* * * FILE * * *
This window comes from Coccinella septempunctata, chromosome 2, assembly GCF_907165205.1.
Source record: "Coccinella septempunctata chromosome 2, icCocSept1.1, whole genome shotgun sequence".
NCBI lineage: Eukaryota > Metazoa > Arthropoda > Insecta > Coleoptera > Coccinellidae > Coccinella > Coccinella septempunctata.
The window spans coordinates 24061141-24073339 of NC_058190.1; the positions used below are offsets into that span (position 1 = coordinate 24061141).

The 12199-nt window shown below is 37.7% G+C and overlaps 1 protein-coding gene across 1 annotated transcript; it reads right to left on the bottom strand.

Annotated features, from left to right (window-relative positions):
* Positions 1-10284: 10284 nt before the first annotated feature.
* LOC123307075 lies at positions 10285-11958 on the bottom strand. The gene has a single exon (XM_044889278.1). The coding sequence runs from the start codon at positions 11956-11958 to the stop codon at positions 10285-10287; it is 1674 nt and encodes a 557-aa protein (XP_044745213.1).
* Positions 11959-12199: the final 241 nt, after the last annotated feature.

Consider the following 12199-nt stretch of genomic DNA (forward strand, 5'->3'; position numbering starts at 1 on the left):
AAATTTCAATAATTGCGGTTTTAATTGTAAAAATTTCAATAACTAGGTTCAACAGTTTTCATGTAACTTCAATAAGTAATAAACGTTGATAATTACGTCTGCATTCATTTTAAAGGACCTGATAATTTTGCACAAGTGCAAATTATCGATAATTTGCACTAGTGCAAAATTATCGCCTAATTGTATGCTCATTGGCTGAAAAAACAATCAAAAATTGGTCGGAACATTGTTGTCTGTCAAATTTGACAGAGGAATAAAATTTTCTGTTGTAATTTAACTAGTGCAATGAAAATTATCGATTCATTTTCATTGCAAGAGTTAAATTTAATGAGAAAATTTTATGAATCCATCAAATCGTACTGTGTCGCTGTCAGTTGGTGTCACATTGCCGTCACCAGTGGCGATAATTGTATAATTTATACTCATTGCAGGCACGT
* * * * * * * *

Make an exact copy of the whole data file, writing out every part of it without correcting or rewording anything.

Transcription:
This window comes from Coccinella septempunctata, chromosome 2, assembly GCF_907165205.1.
Source record: "Coccinella septempunctata chromosome 2, icCocSept1.1, whole genome shotgun sequence".
NCBI lineage: Eukaryota > Metazoa > Arthropoda > Insecta > Coleoptera > Coccinellidae > Coccinella > Coccinella septempunctata.
The window spans coordinates 24061141-24073339 of NC_058190.1; the positions used below are offsets into that span (position 1 = coordinate 24061141).

The 12199-nt window shown below is 37.7% G+C and overlaps 1 protein-coding gene across 1 annotated transcript; it reads right to left on the bottom strand.

Annotated features, from left to right (window-relative positions):
* Positions 1-10284: 10284 nt before the first annotated feature.
* LOC123307075 lies at positions 10285-11958 on the bottom strand. The gene has a single exon (XM_044889278.1). The coding sequence runs from the start codon at positions 11956-11958 to the stop codon at positions 10285-10287; it is 1674 nt and encodes a 557-aa protein (XP_044745213.1).
* Positions 11959-12199: the final 241 nt, after the last annotated feature.

Consider the following 12199-nt stretch of genomic DNA (forward strand, 5'->3'; position numbering starts at 1 on the left):
AAATTTCAATAATTGCGGTTTTAATTGTAAAAATTTCAATAACTAGGTTCAACAGTTTTCATGTAACTTCAATAAGTAATAAACGTTGATAATTACGTCTGCATTCATTTTAAAGGACCTGATAATTTTGCACAAGTGCAAATTATCGATAATTTGCACTAGTGCAAAATTATCGCCTAATTGTATGCTCATTGGCTGAAAAAACAATCAAAAATTGGTCGGAACATTGTTGTCTGTCAAATTTGACAGAGGAATAAAATTTTCTGTTGTAATTTAACTAGTGCAATGAAAATTATCGATTCATTTTCATTGCAAGAGTTAAATTTAATGAGAAAATTTTATGAATCCATCAAATCGTACTGTGTCGCTGTCAGTTGGTGTCACATTGCCGTCACCAGTGGCGATAATTGTATAATTTATACTCATTGCAGGCACGT